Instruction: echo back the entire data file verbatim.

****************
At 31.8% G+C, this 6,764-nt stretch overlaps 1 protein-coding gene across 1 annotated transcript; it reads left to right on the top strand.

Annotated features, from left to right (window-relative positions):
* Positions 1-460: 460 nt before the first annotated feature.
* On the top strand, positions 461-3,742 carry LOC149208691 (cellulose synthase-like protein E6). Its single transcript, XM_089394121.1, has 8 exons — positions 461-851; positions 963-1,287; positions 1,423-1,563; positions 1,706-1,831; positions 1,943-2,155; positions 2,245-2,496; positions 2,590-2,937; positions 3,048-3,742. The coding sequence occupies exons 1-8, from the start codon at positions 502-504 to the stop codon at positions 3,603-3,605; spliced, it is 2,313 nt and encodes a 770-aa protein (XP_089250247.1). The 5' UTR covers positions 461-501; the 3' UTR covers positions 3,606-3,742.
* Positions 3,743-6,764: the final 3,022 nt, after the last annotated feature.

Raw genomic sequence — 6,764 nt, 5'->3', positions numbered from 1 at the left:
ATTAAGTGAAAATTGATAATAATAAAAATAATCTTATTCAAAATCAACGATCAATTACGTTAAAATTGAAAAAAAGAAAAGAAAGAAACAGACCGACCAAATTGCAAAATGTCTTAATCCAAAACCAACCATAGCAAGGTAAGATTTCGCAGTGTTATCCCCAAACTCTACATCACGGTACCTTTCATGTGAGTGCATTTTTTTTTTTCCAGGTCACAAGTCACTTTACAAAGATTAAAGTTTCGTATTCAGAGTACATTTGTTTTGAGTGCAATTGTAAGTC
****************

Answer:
At 31.8% G+C, this 6,764-nt stretch overlaps 1 protein-coding gene across 1 annotated transcript; it reads left to right on the top strand.

Annotated features, from left to right (window-relative positions):
* Positions 1-460: 460 nt before the first annotated feature.
* On the top strand, positions 461-3,742 carry LOC149208691 (cellulose synthase-like protein E6). Its single transcript, XM_089394121.1, has 8 exons — positions 461-851; positions 963-1,287; positions 1,423-1,563; positions 1,706-1,831; positions 1,943-2,155; positions 2,245-2,496; positions 2,590-2,937; positions 3,048-3,742. The coding sequence occupies exons 1-8, from the start codon at positions 502-504 to the stop codon at positions 3,603-3,605; spliced, it is 2,313 nt and encodes a 770-aa protein (XP_089250247.1). The 5' UTR covers positions 461-501; the 3' UTR covers positions 3,606-3,742.
* Positions 3,743-6,764: the final 3,022 nt, after the last annotated feature.

Raw genomic sequence — 6,764 nt, 5'->3', positions numbered from 1 at the left:
ATTAAGTGAAAATTGATAATAATAAAAATAATCTTATTCAAAATCAACGATCAATTACGTTAAAATTGAAAAAAAGAAAAGAAAGAAACAGACCGACCAAATTGCAAAATGTCTTAATCCAAAACCAACCATAGCAAGGTAAGATTTCGCAGTGTTATCCCCAAACTCTACATCACGGTACCTTTCATGTGAGTGCATTTTTTTTTTTCCAGGTCACAAGTCACTTTACAAAGATTAAAGTTTCGTATTCAGAGTACATTTGTTTTGAGTGCAATTGTAAGTC